Welsh Gymnastics star Brinn Bevan says he can’t wait to get the dragon on his chest as he aims to honour his late father’s side of the family by representing Wales at next year’s Commonwealth Games.
Bevan previously competed at the 2016 Olympic Games and has also medalled at the World Championships - winning silver in the team event in 2015.
But he is yet to appear at a Commonwealth event and is hopeful of competing at his first in Birmingham next year.
“The Commonwealth Games is the last one to tick off the list for me,” explains Bevan, who is from Essex but represents Wales through his father’s side of the family.
“Switching to Wales was a decision that I’ve been wanting to make for a very long time. I’ve been trying since I was 10 years-old to make the change.
“It’s going to be really special as I feel like I’ll be competing for my home heritage. I want to do my dad and his side of the family proud.
“Ever since I can remember, we’ve always tried to make yearly visits to Aberystwyth to visit the family.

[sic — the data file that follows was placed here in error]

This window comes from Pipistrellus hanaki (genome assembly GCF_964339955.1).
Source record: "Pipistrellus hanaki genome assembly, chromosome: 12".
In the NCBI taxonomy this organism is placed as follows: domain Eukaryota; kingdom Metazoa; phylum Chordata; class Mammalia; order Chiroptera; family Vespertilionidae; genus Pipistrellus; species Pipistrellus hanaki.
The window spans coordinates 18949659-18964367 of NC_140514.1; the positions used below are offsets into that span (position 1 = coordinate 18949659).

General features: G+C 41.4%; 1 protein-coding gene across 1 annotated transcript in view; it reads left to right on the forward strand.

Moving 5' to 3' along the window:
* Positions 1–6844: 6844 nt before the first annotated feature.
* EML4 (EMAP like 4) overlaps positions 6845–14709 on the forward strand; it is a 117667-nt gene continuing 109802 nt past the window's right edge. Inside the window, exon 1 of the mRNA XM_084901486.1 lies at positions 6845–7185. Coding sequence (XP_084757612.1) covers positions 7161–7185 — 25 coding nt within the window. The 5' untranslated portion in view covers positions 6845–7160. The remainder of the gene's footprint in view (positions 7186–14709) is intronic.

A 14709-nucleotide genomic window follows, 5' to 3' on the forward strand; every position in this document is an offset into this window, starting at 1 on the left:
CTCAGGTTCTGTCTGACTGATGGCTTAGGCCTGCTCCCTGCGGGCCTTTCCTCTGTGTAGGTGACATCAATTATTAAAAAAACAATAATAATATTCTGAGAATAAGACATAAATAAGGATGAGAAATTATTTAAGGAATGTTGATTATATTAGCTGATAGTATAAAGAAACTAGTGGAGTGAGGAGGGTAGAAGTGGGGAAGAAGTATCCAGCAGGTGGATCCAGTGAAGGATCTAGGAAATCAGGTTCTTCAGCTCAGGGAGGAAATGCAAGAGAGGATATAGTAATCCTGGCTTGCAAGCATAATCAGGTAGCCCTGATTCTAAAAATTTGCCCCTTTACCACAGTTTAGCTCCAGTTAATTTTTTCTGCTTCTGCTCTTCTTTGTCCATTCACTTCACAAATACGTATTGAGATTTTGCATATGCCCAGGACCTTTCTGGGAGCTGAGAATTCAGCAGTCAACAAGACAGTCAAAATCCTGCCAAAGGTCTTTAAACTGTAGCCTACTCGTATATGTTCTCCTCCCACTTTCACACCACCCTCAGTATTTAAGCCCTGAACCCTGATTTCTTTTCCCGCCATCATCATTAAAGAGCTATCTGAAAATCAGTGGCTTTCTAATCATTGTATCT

“Even when I’m at home, I’m always supporting Wales in other sports, like rugby. It’s a great feeling to be able to represent Wales.
“I can’t wait to get that dragon on my chest.”
Bevan, 24, who hails from Southend, is a passionate supporter of Welsh gymnastics and he hopes to help the sport to further develop in Wales.
“Gymnastics isn’t the biggest of sports in Wales, currently but I think it’s something that can grow,” he says.
“If I can inspire the younger generation- then great. It’s only going to help having bigger and better athletes.”
“Leading into the Commonwealth Games, I think we have a great shot of winning a team medal.
“There’s a lot of strong individuals and I think we will come together well as a team, which will hopefully inspire people to take up gymnastics.
If mental toughness has been a requirement for all athletes over the past 18 months of the pandemic, then Bevan had plenty in store.
He had to be strong over the last year after his hopes of reaching Tokyo were dashed at the final trial event due to a fracture of his right leg during a routine.
It was not the first time a broken bone had disrupted his progress.
“I had an unfortunate injury at the last Olympic trial where I fractured my leg, again, but I’ve now had the all clear and I’m pleased to be back in action,” says the gymnast who also had to overcome a double leg-break in the run-up to the Rio Olympics in 2016.
“It was really tough, but lots of people have been in difficult positions, too, with coronavirus and how disruptive it has been with training.
“At the third trial, I really felt like I was back to my normal self.I felt like a competitor and a gymnast again.
“The vault was where I got injured and frustratingly it was my last piece.
“I thought everything went well up until then. But straight away, my focus turned to the rehab, which helped me, mentally.”